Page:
THIS WEEK'S STATEMENTS



Monday 1 August

The Independent International Commission on Decommissioning reported as follows:

``In a recent meeting with the Commission, the IRA representative proposed a method for putting IRA arms completely and verifiably beyond use.

``We are satisfied that this proposal meets the Commission's remit in accordance with the governments' scheme and regulations.

``Based on our discussions with the IRA representative, we beliebve that this proposal initiates a process that wiill put IRA arms completely and verifiably beyond use.''


Wednesday 3 August

Sinn Féin formal response to the London and Dublin government proposals

``Sinn Féin is totally committed to full implementation of the Good Friday Agreement in all its aspects and in the terms agreed.

``The Governments explicitly recognise that the Good Friday Agreement has not been implemented this far. That is a good development. We welcome that.

``At our Ard Chomhairle meeting last Friday Sinn Féin acknowledged that notwithstanding our reservations on a number of key areas, the proposals from the two governments provide a basis for further progress if the governments have the political will to proceed.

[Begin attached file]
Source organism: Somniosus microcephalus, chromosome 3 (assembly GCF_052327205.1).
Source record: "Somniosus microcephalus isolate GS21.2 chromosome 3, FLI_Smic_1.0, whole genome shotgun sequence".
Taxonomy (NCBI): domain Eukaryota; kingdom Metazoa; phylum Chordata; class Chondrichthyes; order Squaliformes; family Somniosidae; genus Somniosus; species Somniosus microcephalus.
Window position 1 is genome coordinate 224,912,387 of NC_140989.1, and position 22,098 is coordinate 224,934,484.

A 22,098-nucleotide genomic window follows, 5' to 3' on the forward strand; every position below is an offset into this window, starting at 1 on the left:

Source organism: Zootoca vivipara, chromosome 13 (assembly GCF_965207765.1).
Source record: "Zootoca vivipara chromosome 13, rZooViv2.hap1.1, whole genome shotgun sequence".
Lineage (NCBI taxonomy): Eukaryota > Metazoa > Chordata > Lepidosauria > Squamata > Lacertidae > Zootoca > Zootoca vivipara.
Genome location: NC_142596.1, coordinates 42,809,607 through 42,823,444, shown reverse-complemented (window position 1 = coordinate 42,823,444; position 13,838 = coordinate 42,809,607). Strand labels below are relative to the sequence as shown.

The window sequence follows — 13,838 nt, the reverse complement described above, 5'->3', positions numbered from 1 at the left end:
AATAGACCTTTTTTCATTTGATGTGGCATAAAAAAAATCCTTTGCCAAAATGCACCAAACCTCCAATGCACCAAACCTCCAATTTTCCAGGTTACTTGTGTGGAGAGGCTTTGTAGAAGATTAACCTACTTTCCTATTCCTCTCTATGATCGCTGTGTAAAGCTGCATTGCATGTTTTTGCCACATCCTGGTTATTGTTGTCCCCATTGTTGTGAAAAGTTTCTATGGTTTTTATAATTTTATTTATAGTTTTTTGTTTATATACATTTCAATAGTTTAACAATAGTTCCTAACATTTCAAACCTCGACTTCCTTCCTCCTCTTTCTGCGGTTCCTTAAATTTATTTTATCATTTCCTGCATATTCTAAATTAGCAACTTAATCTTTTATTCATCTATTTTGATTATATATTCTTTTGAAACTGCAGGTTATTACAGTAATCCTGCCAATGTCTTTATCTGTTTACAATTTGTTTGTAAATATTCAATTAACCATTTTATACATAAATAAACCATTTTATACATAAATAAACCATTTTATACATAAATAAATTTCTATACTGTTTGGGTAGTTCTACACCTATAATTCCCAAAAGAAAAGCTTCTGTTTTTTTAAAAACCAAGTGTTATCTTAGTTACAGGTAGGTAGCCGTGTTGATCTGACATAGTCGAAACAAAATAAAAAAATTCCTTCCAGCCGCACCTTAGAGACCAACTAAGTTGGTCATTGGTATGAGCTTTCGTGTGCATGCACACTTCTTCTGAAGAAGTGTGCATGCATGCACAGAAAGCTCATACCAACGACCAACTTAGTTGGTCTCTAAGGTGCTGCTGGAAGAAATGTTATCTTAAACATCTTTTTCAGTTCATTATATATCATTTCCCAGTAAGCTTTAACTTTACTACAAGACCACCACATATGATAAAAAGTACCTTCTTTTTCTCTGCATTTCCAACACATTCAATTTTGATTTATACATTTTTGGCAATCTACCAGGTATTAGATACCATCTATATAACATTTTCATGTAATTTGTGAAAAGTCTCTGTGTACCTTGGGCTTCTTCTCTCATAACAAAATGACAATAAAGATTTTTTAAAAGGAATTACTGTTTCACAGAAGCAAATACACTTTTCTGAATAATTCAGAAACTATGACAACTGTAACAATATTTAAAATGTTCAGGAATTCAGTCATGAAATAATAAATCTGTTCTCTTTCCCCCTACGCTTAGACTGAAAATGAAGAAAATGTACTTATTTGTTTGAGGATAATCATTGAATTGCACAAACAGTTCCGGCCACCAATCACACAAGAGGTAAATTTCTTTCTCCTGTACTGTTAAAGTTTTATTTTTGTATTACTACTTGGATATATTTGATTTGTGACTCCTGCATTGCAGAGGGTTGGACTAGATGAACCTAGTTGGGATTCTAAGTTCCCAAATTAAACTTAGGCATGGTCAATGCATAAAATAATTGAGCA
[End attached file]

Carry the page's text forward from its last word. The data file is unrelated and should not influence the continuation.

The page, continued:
``We spelt out plainly where deficiencies continue to exist between the Agreement and the government's position. These include policing, demilitarisation, the justice system and the political institutions.


THE IICD



``Sinn Féin fully supports the section of the Good Friday Agreement on the issue of decommissioning. Indeed our position on the issue of arms is much more advanced. We therefore welcome the report from the Independent International Commission on Decommissioning (IICD). This report marks a huge historical breakthrough in its determination that the IRA's representative's proposal `initiates a process that will put IRA arms completely and verifiably beyond use'.

``The two governments, the UUP and other parties, should grasp the new opportunity that this unprecedented statement from the IICD creates. We should all now move speedily towards the full implementation of the Good Friday Agreement.

``Once again the IRA has demonstrated its commitment to the search for a lasting peace. The other parties need to match that commitment and should respond positively and constructively.

``The IICD and the armed groups should be allowed to get on with the job of resolving the issue of arms.


POLICING AND JUSTICE